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Writing off invoices that don’t get paid

By November 3, 2014Accounting, Business

I recently had a client ask me why the books show income and then show a bad debt expense when they write off an invoice. If they didn’t get paid on it, why is it income.  They were mad that the income is showing up at all.  This post is my response to the client trying to describe why accounting rules do it that way.

“The reason lies in accrual accounting versus cash accounting.

In cash accounting you book as income money you collect, and you book expenses when you write out the checks.  There is no bad debt or invoice write-offs in cash basis.  You didn’t receive the money in the first place so there is nothing to write off.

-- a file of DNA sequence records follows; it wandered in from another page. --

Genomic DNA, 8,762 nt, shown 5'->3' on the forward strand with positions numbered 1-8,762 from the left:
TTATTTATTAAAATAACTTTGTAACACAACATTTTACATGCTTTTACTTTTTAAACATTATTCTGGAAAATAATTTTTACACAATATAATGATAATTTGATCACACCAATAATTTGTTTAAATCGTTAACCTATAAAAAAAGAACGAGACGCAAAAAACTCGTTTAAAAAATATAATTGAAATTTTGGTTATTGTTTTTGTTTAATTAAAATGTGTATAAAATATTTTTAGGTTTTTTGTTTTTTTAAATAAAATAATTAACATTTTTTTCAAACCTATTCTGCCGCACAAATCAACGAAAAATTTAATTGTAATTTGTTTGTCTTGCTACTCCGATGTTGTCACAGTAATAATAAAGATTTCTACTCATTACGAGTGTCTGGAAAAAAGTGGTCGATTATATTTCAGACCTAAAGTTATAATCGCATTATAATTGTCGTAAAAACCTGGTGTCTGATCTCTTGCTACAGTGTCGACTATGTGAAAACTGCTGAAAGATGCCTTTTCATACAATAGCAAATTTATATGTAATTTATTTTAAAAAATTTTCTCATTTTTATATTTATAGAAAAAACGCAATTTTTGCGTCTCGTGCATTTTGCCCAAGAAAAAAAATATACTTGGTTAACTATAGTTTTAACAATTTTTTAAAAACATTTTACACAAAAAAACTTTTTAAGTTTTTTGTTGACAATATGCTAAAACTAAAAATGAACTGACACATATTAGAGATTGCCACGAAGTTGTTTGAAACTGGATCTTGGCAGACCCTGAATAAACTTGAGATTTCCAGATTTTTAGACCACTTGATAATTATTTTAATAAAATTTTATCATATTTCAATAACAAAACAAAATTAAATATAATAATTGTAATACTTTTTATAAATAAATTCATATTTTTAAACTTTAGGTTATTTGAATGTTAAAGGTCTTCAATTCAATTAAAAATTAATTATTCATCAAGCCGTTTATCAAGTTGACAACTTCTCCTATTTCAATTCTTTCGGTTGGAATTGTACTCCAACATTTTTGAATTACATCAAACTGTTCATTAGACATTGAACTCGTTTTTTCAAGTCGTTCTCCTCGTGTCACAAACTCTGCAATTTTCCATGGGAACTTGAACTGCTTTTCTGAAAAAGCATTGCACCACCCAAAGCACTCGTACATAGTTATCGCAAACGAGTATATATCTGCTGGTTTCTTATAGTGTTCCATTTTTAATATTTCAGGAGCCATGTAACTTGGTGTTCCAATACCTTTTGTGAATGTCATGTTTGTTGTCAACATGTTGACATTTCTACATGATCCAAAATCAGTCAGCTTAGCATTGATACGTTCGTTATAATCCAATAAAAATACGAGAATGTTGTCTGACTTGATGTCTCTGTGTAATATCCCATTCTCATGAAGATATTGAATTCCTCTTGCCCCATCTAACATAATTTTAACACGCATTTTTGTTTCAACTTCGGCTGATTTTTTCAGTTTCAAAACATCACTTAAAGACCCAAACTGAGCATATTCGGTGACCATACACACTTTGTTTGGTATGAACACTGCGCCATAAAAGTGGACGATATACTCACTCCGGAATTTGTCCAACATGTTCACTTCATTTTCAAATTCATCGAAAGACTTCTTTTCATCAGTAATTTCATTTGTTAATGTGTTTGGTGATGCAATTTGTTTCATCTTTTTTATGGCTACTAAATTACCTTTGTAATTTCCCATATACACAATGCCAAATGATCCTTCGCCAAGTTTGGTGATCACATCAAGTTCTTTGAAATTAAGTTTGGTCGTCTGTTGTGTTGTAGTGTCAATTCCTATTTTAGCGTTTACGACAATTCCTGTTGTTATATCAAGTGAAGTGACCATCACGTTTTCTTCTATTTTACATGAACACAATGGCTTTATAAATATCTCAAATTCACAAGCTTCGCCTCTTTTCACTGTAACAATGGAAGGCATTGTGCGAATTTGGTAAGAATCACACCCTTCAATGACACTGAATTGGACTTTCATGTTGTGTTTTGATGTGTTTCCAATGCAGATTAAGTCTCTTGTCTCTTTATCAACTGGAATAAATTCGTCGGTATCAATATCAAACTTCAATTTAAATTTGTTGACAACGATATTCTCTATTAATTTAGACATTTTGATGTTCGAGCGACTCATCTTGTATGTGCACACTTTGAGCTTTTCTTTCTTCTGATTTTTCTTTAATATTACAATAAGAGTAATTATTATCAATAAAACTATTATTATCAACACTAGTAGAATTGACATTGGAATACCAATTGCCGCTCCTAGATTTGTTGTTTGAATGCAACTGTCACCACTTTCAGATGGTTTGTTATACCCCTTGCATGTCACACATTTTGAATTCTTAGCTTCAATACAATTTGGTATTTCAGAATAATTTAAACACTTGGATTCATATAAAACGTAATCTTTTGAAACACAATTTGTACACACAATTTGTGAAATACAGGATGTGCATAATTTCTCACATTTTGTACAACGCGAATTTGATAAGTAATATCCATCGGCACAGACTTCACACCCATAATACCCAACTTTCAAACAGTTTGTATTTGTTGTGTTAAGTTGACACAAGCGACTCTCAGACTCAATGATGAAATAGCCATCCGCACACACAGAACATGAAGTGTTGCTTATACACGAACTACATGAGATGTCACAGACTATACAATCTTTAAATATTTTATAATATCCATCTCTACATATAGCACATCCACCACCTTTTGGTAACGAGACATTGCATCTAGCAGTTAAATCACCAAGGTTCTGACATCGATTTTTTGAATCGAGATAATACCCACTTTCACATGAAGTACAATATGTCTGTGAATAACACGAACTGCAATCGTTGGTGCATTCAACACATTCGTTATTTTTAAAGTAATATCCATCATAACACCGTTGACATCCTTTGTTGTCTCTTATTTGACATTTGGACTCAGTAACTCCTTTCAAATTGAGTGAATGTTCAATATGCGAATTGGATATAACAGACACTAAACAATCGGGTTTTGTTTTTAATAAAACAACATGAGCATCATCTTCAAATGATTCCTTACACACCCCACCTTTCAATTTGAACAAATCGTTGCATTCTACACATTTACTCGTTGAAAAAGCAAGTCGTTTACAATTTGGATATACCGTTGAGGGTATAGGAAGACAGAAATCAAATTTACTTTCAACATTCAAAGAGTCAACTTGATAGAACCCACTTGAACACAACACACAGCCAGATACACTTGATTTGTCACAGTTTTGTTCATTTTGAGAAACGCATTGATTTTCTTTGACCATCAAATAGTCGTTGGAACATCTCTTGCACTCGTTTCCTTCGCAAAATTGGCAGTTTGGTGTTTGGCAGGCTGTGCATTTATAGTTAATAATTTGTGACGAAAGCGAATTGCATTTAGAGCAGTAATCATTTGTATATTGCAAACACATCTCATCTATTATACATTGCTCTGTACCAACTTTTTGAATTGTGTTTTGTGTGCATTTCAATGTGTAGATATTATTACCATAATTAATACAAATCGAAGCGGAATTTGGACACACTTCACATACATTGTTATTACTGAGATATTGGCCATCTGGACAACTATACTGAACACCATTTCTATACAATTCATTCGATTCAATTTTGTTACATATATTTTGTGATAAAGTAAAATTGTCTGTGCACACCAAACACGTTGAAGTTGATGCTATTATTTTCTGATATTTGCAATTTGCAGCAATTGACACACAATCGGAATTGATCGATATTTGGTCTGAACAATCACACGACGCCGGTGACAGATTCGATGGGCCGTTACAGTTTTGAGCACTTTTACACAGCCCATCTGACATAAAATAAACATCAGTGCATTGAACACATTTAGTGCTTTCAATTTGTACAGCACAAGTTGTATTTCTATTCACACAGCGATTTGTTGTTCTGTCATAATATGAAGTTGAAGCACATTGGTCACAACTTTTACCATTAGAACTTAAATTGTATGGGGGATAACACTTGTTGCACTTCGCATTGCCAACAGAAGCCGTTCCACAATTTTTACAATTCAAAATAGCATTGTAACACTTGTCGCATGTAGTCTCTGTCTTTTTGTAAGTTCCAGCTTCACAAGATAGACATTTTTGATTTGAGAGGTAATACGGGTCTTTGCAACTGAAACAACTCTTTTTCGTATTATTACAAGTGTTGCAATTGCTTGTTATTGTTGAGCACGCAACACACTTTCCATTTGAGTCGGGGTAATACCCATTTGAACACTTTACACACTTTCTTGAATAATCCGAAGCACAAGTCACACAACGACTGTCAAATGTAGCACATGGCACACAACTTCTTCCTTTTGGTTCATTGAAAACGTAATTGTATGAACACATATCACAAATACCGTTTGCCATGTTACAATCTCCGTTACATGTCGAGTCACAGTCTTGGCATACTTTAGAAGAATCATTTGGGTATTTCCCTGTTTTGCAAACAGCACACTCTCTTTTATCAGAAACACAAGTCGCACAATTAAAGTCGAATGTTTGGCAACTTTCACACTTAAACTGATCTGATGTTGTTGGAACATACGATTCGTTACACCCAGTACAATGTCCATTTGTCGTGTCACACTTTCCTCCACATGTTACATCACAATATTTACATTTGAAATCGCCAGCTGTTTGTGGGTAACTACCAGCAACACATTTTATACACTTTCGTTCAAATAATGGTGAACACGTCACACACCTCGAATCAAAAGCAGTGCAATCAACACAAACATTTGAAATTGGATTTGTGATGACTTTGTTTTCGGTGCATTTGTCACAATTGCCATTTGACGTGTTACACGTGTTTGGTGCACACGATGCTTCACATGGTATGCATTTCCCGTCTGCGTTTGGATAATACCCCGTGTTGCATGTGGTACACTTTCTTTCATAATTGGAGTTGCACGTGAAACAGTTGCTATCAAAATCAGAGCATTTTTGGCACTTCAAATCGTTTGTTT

In accrual, you show income when you invoice.  Accrual doesn’t care what gets deposited.  When you get a bill, you book it as an expense.  Accrual doesn’t care if you ever write the check out.  So because of this, if you send an invoice (which is now income on your accrual books) that doesn’t get paid and you don’t feel like you are ever going to get paid, you “write it off”.  Remember that your books already show income.  Income that isn’t real and never will be real.  The bad debt expense is then used to write off the invoice.  This offsets the income that never should have been income.  However, but having the invoice show as income and then having bad debt as an expense, you can easily track year of year by looking at your profit and loss how the business is doing in selecting dirt bag customers.

Both methods get us to the same result.  You don’t pay tax on invoices that go bad.  The company gets the loss because the actual expenses that happened while providing the service are on the profit and loss because you actual paid out that money. ”

As a general rule of course, try to avoid crap heads that aren’t going to pay you.

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